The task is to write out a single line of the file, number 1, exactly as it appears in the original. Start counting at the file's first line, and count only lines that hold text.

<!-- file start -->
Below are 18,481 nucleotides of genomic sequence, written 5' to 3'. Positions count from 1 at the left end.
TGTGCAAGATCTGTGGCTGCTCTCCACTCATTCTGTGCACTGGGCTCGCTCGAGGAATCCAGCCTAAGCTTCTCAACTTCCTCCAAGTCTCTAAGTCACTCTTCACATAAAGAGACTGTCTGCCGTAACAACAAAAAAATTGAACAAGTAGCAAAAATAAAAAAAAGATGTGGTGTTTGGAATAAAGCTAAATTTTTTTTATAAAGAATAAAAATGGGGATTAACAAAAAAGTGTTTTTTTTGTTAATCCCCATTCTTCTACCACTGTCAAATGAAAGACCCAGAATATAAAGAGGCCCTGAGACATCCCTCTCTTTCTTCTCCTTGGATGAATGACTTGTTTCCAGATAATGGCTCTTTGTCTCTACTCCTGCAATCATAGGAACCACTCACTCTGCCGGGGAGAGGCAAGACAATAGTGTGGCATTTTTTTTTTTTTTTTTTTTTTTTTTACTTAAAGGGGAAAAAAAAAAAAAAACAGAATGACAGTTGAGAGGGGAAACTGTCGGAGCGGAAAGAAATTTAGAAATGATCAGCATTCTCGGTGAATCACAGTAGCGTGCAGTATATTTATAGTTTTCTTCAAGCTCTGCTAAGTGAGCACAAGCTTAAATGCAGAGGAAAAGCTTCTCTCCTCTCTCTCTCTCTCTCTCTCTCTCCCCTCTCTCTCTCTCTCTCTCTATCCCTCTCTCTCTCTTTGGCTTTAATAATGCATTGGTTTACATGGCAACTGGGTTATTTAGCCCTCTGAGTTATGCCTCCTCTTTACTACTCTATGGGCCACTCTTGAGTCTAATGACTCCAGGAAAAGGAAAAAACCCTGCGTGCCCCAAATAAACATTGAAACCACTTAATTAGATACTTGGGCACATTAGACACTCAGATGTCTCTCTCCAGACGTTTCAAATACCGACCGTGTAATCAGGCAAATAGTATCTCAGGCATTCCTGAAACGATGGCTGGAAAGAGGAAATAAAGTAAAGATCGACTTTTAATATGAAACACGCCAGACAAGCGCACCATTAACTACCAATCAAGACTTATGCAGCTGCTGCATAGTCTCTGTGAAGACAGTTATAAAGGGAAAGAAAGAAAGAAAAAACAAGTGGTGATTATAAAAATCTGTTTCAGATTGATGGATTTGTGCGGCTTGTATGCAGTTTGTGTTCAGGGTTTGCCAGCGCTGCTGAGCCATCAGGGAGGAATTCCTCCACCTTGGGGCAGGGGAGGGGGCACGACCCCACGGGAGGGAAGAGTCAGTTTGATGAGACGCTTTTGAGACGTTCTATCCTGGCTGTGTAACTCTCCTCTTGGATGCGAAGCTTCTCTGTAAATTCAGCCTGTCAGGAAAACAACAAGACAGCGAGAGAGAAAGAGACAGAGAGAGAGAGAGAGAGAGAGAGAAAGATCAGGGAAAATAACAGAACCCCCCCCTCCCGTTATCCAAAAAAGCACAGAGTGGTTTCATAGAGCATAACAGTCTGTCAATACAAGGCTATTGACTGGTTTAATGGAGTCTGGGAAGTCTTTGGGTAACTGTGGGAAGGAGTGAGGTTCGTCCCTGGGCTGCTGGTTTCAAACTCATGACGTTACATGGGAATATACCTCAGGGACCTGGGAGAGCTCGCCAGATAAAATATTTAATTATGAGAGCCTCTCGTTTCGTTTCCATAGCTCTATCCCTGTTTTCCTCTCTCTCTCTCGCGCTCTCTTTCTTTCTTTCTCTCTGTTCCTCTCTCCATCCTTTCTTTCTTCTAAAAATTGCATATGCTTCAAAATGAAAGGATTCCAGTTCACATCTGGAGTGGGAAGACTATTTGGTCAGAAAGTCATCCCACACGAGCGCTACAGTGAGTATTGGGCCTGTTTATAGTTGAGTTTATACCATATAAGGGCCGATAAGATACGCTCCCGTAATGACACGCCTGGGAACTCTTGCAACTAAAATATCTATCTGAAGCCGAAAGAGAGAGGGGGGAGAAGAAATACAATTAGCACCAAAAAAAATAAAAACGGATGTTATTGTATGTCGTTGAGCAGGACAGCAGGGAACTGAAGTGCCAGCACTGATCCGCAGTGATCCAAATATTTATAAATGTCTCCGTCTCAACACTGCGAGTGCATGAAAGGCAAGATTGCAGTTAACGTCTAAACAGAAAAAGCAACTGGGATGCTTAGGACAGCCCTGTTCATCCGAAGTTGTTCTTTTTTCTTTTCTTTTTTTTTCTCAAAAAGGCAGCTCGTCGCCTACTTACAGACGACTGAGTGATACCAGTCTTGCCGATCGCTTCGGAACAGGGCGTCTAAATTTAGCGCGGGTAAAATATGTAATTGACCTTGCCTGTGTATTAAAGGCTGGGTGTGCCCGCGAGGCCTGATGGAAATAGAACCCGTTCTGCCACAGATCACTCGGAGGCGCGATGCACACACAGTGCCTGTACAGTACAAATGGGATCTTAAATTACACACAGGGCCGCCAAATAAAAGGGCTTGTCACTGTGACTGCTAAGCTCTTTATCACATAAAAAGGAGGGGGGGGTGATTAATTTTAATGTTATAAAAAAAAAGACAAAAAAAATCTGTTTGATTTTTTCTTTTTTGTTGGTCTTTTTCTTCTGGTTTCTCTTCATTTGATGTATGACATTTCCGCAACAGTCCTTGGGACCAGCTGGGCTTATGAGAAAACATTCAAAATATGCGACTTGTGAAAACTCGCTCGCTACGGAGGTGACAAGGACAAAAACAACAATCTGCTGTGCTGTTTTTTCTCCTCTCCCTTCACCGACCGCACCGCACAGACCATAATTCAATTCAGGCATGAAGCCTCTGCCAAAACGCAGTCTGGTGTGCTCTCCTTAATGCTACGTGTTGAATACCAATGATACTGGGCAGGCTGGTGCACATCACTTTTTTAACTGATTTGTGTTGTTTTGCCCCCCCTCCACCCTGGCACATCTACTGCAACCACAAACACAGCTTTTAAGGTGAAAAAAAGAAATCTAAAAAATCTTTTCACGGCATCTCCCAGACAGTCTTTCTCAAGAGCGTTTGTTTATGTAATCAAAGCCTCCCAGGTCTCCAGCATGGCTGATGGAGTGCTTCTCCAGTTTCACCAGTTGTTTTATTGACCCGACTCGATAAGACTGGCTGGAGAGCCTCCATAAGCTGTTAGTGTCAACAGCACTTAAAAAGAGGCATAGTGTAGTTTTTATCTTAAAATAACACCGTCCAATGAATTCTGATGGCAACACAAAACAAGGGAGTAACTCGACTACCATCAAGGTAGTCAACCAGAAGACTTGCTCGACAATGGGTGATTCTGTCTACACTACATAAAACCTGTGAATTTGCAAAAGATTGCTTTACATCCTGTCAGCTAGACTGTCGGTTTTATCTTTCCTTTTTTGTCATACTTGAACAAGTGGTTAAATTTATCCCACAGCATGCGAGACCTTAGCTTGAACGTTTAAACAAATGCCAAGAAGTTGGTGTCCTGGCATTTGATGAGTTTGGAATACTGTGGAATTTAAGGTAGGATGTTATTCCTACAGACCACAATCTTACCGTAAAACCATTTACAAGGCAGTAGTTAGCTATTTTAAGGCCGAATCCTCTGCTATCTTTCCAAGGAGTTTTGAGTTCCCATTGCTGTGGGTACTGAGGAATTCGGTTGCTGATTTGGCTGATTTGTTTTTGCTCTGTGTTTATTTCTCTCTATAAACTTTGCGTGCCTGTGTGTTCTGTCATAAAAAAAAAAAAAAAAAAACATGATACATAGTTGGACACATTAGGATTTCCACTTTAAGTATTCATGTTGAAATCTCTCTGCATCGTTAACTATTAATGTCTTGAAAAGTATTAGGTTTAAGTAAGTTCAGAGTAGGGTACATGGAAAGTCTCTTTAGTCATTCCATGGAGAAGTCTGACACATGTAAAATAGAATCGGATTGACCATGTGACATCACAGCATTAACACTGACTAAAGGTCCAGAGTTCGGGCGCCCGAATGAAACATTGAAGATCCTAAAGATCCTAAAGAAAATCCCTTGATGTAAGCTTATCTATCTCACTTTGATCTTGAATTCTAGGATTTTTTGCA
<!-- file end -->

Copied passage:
Below are 18,481 nucleotides of genomic sequence, written 5' to 3'. Positions count from 1 at the left end.